Henri Lazarof

b. Apr 12, 1932

Henri Lazarof HeadshotTaking his cue from the great masters of the past, Henri Lazarof is a composer committed to the constant development of his art. In his search for new ideas and forms Lazarof has produced a unique and varied catalog of scores that has been acclaimed in major musical centers from Tokyo to San Francisco, and from Oslo to Cape Town. An American citizen who makes his home in Los Angeles, Lazarof is, however, a man of the world whose art transcends both geographical and idiomatic boundaries. He is a demanding self-critic, constantly searching for the ultimate in expression while experimenting with the latest style trends. Lazarof has not suffered from neglect by the professionals: leading orchestras such as the Berlin Philharmonic, ballet companies like the San Francisco Ballet, and distinguished chamber music groups, plus famous soloists have featured his music. Lazarof has successfully proven that there is both an audience and a market for well-constructed, meaningful contemporary music.

Born in Sofia, Bulgaria on April 12, 1932, Lazarof began his musical training at the age of six. Coming to the United States in 1957, Lazarof studied at Brandeis University on a full scholarship with Arthur Berger and Harold Shapiro and in 1959 received the degree of Master of Fine Arts. It was during his stay at Brandeis that Lazarof began to receive attention for his pronounced creative gifts. In 1958 his String Quartet was awarded First Prize from Boston's Brookline Public Library, while his Cantata received a commission from Brandeis University for its 1959 Arts Festival.

In 1959 Lazarof moved to the west coast where he commenced a lifelong association with the University of California, Los Angeles. Beginning there as a teacher of French language and literature, Lazarof joined the Music Department in 1962, and is now Professor Emeritus. A natural protagonist of modern music, Lazarof organized the 1963 Festival of Contemporary Music, which featured works and lectures by Berio, Stockhausen and Leonard Stein. During the same season the New York Times hailed his new work, the Concerto for Piano and 20 Instruments, as "theatrical and colorful."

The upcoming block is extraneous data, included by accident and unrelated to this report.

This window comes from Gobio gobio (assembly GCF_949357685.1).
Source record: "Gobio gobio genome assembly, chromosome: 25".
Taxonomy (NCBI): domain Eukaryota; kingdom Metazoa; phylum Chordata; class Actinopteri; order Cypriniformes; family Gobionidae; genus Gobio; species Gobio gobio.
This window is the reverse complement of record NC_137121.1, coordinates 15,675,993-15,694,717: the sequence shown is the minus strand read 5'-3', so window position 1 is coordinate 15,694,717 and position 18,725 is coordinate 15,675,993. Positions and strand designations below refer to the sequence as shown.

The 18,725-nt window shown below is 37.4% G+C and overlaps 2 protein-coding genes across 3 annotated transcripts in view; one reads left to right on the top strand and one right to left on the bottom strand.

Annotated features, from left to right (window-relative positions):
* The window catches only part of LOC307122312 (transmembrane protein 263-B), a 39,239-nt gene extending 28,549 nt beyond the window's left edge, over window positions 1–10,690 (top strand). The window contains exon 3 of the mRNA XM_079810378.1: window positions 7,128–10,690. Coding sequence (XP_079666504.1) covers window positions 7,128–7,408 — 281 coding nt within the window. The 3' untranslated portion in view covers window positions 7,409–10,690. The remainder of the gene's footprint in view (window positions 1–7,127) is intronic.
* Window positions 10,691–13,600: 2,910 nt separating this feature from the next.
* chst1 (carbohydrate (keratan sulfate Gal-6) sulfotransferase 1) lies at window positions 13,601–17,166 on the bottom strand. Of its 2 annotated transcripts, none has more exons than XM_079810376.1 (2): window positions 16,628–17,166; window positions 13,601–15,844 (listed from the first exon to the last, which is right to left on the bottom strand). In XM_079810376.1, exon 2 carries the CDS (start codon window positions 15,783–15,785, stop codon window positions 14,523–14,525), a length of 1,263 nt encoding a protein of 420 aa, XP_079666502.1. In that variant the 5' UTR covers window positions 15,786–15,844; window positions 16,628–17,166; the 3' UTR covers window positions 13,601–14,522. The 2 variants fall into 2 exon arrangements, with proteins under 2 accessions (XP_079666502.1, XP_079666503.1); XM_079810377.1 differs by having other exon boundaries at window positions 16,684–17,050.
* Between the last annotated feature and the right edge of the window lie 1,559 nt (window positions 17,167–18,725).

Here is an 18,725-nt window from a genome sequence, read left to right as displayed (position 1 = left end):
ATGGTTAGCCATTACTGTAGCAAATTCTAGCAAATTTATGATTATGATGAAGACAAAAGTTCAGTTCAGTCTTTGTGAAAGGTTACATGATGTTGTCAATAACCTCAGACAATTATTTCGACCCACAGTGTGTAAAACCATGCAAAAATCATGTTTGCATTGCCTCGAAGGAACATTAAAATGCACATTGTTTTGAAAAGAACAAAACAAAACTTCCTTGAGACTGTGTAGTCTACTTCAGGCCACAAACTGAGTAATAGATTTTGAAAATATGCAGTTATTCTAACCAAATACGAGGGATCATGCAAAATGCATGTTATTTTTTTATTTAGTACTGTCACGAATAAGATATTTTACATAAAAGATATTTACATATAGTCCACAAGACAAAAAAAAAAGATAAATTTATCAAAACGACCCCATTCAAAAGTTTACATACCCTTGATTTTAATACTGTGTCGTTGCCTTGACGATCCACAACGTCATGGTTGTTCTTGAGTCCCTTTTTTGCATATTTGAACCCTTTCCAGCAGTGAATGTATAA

Lazarof's international reputation grew in 1966 when he was awarded the first International Prize of Milan for Structures Sonores. A tireless worker, Lazarof completed seven major works during 1970-71, when the West German government named him Artist-in-Residence in West Berlin. Then, in 1971, he was named the first recipient of the University of California's Institute for Creative Arts Award.

Returning from his Berlin residency, Lazarof was named Artistic Director of the 1973 Contemporary Music Festival at U.C.L.A., and Los Angeles enjoyed two active seasons of new music. Lazarof further contributed to the musical life of Los Angeles by commissioning four works which were premiered during the 1974-75 Festival. Also in 1974, Arthur Weisberg presented Lazarof's Third Chamber Concerto in Carnegie Recital Hall as well as the first of what were to be dozens of performances of his Duo-1973.

The Concerto for Orchestra, written in 1977, won second place in the Kennedy Center Friedheim Awards. Lazarof's works have since been nominated for many other awards, including the University of Louisville Grawemeyer Award and the Grammy.

One of the busiest and most prolific composers of his generation, Henri Lazarof's 65th birthday year was marked by more than a dozen tribute performances of his music, including several premieres and new recordings. In 1998, his In Celebration for Chorus and Orchestra was the centerpiece work for the Grand Opening of the Seattle Symphony's new concert hall.

By refusing to settle within any one ideology of style - even those of his own previous works - Lazarof has remained faithful to the principle of growth and exploration, producing a body of works that will endure.

"The world is big enough for all kinds of composers" says Lazarof. "I try to always write for new instrumental forces - to search out the limits of the performer and one's own limits as a composer."

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